The important role for Nrf2 has been shown by several studies with a particular focus on animal models. Mice which have been genetically engineered to lack Nrf2 protein are considerably more sensitive to chemical carcinogens, and also chemical toxins leading to increased inflammation in the lung and brain, all major markers of oxidative stress.
The Nrf2 pathway can be affected as well by some toxins iVient in the diets of the Swine and Poultry. Recently, a lot of toxicological studies on mycotoxins have suggested that blockage of Nrf2 pathway might serve as a potential molecular mechanism of observed toxicity of mycotoxins in animals.
Several studies have shown that the presence of Alflatoxin B1 in the diet can cause changes in intracellular antioxidant mechanisms affecting the Nrf2 pathway and limiting the intracellular production of SOD, GPx and CAT expression.
Studies in 2010 and 2018 confirmed that dietary contamination by the T-2 toxin (from fusarium) downregulated the expression of the Nrf2 transcription factor. This T-2 toxin is recognized for cytotoxic effect induces cell apoptosis through mitochondrial structural disorganization, increase of ROS, and DNA damage.
Researchers demonstrated that Ochratoxin A has a direct effect on the depressing effect on the decreased expression of Nrf2 in cells derived from pig’s kidney. The authors postulated that downregulation of Nrf2 might be partially responsible for nephrotoxicity of that mycotoxins. A similar effect was observed in porcine renal proximal tubular cells.
Similar conclusions have been established in the induction of apoptosis and oxidative stress by Ochratoxin in chicken kidneys and liver through the downregulation of Nrf2/Keap1.
Many other mycotoxins like, Deoxynivalenol, Nivalenol, Fumonisin, Zearalenone are responsible for penetrating the cells and triggering production of Reactive Oxygen species, either directly or indirectly through the downregulation of Nrf2 pathway. That will affect lipid membranes and DNA fragmentation, especially hepatocytes. But mycotoxins can lead to oxidative stress toxicity to placental cells or even embryonic cells that partly explained the problems of reproduction often observed in cases of mycotoxins contamination.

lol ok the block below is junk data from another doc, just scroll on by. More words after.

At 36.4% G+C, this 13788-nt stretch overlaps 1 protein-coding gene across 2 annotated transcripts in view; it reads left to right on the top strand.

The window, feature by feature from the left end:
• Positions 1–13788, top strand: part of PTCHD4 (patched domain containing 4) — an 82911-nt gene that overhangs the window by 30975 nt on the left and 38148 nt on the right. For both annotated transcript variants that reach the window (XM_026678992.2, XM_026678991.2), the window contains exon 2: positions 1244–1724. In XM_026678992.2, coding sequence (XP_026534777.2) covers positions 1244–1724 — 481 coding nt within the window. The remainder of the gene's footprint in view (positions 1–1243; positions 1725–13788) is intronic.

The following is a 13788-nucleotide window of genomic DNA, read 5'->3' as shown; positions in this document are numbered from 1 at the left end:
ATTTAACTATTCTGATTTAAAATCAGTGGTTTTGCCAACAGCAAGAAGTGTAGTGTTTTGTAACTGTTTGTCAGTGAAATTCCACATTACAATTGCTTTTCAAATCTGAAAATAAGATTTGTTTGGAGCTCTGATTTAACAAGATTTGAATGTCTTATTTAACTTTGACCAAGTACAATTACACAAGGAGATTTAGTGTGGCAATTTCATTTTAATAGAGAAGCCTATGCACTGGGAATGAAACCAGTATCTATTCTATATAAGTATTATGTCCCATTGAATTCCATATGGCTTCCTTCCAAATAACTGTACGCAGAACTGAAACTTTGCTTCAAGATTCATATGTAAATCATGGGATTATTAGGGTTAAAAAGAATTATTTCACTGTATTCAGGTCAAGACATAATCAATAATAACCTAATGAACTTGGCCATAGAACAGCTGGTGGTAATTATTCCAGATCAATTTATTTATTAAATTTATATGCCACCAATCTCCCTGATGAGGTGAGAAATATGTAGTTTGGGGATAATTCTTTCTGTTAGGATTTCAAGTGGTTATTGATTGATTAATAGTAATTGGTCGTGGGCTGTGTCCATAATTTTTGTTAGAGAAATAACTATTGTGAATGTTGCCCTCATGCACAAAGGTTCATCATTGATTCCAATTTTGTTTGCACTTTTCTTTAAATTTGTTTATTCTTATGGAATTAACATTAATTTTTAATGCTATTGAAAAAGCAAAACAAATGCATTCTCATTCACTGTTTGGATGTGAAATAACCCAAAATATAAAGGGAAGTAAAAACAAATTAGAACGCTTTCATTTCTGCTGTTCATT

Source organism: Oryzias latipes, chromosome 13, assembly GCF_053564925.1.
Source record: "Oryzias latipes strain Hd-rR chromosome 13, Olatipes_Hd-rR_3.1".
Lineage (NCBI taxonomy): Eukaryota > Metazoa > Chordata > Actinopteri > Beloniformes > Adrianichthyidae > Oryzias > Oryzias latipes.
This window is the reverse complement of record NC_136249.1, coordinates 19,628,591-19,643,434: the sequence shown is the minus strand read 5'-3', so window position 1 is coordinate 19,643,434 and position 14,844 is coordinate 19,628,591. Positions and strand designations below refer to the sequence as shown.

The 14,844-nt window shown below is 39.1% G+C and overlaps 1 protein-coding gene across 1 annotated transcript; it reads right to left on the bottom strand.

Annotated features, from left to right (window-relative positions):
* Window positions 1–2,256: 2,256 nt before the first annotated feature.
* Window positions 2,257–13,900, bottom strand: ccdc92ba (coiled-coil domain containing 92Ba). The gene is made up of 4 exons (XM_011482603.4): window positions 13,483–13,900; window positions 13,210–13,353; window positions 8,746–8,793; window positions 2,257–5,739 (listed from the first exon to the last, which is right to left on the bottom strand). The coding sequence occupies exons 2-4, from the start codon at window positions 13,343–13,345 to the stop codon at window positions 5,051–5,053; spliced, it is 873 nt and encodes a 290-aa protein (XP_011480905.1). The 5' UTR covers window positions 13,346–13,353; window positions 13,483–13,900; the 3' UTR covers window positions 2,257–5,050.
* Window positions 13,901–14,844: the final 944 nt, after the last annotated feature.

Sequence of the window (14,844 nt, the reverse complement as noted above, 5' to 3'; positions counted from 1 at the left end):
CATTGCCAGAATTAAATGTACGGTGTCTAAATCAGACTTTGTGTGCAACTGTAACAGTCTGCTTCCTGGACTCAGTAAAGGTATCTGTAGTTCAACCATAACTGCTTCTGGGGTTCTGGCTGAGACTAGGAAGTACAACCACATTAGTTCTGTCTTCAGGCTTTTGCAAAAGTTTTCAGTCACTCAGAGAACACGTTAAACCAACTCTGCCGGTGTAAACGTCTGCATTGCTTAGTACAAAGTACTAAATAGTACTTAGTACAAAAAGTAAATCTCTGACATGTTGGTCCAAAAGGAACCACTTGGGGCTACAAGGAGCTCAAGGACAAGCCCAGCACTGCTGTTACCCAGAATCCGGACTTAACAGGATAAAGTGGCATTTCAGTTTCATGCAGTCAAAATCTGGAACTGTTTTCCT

Given the fact that mycotoxins are heavily present in Asia, it is critical to pay a special attention on the cell oxidative stress (intra-cellular level of ROS). Some solutions exist on the market to stimulate the Nrf2 pathway by acting directly on the Keap1 complex and therefore releasing the Nrf2 on its way to the nucleus. That proactive mode of action ensures an augmented endogenous production of Superoxide dismutase ensuring cell protection and enabling an optimal level of growth and production of the animals, despite the constant environmental challenges they are facing.
If you want more information on the Nrf2 pathway and the way to enhance it, please do not hesitate to come back to me with your questions.